We are delighted to welcome you back to this in person event at our Manchester, VT store!
Local authors and scholars David Bond and Laura Martin will present their new books on environmental issues. Wild by Design: The Rise of Ecological Restoration is a brilliant and accessible history of how the science of ecology becomes involved in fixing the giant mess we're always making, and how that history shines a bright light into the creeping darkness of our planetary crisis. And Negative Ecologies: Fossil Fuels and the Discovery of the Environment describes how instrumental the disasters of crude oil were in making the environment visible, factual, and worthy of regulation, and what that history means for facing up to climate change.
David Bond's Negative Ecologies: Fossil Fuels and the Discovery of the Environment:
So much of what we know of clean water, clean air, and now a stable climate rests on how fossil fuels first disrupted them. Negative Ecologies is a bold reappraisal of the outsized role fossil fuels have played in making the environment visible, factual, and politically operable in North America. Following stories of hydrocarbon harm that lay the groundwork for environmental science and policy, this book brings into clear focus the dialectic between the negative ecologies of fossil fuels and the ongoing discovery of the environment. Exploring iconic sites of the oil economy, ranging from leaky Caribbean refineries to deepwater oil spills, from the petrochemical fallout of plastics manufacturing to the extractive frontiers of Canada, Negative Ecologies documents the upheavals, injuries, and disasters that have long accompanied fossil fuels and the manner in which our solutions have often been less about confronting the cause than managing the effects. This history of our present promises to re-situate scholarly understandings of fossil fuels and renovate environmental critique today. David Bond challenges us to consider what forms of critical engagement may now be needed to both confront the deleterious properties of fossil fuels and envision ways of living beyond them.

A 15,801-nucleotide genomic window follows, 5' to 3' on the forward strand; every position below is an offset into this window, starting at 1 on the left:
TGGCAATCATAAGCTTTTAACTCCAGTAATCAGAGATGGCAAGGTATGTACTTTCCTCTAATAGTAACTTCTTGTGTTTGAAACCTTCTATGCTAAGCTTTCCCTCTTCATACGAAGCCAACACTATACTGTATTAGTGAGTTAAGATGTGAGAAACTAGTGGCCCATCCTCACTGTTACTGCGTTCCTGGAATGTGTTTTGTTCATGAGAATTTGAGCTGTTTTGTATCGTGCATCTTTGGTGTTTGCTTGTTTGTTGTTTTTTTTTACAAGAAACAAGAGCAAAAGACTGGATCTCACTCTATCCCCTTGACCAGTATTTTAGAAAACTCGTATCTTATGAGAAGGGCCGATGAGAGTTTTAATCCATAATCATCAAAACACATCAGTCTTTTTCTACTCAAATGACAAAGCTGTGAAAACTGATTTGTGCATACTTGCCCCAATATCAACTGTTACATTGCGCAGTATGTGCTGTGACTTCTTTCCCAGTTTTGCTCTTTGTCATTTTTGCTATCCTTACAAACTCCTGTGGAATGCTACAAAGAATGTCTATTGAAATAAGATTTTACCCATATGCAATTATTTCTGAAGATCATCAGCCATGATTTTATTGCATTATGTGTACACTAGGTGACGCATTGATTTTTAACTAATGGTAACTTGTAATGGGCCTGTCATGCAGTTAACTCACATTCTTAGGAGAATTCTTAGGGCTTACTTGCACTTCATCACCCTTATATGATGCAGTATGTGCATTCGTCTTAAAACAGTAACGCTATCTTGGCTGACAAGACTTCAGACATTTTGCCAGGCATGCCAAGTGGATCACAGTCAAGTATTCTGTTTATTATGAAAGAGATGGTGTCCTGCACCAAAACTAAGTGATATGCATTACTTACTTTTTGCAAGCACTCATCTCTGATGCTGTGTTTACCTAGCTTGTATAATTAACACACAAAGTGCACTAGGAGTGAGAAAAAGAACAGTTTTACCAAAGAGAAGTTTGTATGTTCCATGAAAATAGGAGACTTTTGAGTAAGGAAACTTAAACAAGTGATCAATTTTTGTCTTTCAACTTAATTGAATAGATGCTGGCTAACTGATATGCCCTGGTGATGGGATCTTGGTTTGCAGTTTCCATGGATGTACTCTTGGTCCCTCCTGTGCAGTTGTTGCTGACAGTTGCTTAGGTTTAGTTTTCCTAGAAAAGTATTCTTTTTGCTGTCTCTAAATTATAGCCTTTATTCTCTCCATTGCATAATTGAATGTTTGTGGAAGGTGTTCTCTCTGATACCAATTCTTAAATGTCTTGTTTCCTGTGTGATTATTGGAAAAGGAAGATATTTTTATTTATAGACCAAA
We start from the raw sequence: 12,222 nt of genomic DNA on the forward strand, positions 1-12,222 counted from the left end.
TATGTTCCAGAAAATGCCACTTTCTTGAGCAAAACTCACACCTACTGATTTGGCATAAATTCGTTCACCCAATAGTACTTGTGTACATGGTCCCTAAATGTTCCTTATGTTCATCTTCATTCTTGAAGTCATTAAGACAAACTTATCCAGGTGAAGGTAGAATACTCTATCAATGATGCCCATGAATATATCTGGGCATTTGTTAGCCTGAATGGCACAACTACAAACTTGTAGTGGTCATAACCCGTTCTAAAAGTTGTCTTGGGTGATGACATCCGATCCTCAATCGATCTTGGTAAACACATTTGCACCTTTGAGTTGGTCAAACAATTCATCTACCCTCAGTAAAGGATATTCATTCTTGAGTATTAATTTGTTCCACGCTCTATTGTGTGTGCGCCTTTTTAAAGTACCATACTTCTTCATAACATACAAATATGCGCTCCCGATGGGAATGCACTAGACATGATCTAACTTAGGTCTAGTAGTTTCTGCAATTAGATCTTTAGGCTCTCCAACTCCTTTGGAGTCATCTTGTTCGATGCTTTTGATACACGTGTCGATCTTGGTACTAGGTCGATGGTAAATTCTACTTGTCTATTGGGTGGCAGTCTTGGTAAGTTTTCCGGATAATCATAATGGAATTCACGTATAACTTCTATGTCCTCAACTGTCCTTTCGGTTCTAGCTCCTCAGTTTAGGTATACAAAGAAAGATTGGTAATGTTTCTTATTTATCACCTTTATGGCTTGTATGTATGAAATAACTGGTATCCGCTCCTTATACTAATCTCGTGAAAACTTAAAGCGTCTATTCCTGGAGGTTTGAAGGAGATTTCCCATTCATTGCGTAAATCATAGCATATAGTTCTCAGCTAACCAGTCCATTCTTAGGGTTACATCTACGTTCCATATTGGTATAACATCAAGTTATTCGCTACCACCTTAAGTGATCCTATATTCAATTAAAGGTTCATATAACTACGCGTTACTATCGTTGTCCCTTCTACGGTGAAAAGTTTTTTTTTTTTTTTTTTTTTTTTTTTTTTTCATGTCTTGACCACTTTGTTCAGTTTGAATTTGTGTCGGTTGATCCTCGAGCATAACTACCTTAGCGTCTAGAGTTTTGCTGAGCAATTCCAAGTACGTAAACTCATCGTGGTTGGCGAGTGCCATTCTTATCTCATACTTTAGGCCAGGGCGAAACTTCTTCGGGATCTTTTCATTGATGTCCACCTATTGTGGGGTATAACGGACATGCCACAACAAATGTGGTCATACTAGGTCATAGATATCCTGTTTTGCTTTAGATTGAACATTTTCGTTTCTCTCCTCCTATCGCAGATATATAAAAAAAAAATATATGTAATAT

David Bond teaches anthropology and environment at Bennington College, where he also helps direct the Center for Advancement of Public Action (CAPA).
Laura Martin's Wild by Design: The Rise of Ecological Restoration:
An environmental historian delves into the history, science, and philosophy of a paradoxical pursuit: the century-old quest to design natural places and create wild species.
Environmental restoration is a global pursuit and a major political concern. Governments, nonprofits, private corporations, and other institutions spend billions of dollars each year to remove invasive species, build wetlands, and reintroduce species driven from their habitats. But restoration has not always been so intensively practiced. It began as the pastime of a few wildflower enthusiasts and the first practitioners of the new scientific discipline of ecology.
Restoration has been a touchstone of US environmentalism since the beginning of the twentieth century. Diverging from popular ideas about preservation, which romanticized nature as an Eden to be left untouched by human hands, and conservation, the managed use of natural resources, restoration emerged as a "third way." Restorationists grappled with the deepest puzzles of human care for life on earth: How to intervene in nature for nature's own sake? What are the natural baselines that humans should aim to restore? Is it possible to design nature without destroying wildness? Laura J. Martin shows how, over time, amateur and professional ecologists, interest groups, and government agencies coalesced around a mode of environmental management that sought to respect the world-making, and even the decision-making, of other species. At the same time, restoration science reshaped material environments in ways that powerfully influenced what we understand the wild to be.
In Wild by Design, restoration's past provides vital knowledge for climate change policy. But Martin also offers something more--a meditation on what it means to be wild and a call for ecological restoration that is socially just.
If you have questions about this or any other event, please write us at firstname.lastname@example.org